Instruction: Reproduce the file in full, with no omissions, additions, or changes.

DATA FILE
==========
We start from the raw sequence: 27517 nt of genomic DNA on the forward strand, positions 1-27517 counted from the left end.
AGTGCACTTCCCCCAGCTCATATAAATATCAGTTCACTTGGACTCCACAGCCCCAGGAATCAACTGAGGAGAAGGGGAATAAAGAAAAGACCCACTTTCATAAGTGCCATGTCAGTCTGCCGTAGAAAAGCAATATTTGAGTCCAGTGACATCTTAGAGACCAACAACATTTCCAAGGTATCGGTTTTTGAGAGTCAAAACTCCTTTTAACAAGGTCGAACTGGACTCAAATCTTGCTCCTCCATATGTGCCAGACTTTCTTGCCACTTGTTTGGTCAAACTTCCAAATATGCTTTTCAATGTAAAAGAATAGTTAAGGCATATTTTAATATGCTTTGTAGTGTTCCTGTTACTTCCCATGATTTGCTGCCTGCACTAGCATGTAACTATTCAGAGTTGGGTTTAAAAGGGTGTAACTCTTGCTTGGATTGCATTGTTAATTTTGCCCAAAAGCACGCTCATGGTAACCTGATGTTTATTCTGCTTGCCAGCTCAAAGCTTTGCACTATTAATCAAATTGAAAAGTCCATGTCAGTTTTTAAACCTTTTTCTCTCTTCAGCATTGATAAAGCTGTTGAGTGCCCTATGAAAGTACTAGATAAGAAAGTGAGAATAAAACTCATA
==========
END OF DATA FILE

We start from the raw sequence: 27517 nt of genomic DNA on the forward strand, positions 1-27517 counted from the left end.
AGTGCACTTCCCCCAGCTCATATAAATATCAGTTCACTTGGACTCCACAGCCCCAGGAATCAACTGAGGAGAAGGGGAATAAAGAAAAGACCCACTTTCATAAGTGCCATGTCAGTCTGCCGTAGAAAAGCAATATTTGAGTCCAGTGACATCTTAGAGACCAACAACATTTCCAAGGTATCGGTTTTTGAGAGTCAAAACTCCTTTTAACAAGGTCGAACTGGACTCAAATCTTGCTCCTCCATATGTGCCAGACTTTCTTGCCACTTGTTTGGTCAAACTTCCAAATATGCTTTTCAATGTAAAAGAATAGTTAAGGCATATTTTAATATGCTTTGTAGTGTTCCTGTTACTTCCCATGATTTGCTGCCTGCACTAGCATGTAACTATTCAGAGTTGGGTTTAAAAGGGTGTAACTCTTGCTTGGATTGCATTGTTAATTTTGCCCAAAAGCACGCTCATGGTAACCTGATGTTTATTCTGCTTGCCAGCTCAAAGCTTTGCACTATTAATCAAATTGAAAAGTCCATGTCAGTTTTTAAACCTTTTTCTCTCTTCAGCATTGATAAAGCTGTTGAGTGCCCTATGAAAGTACTAGATAAGAAAGTGAGAATAAAACTCATA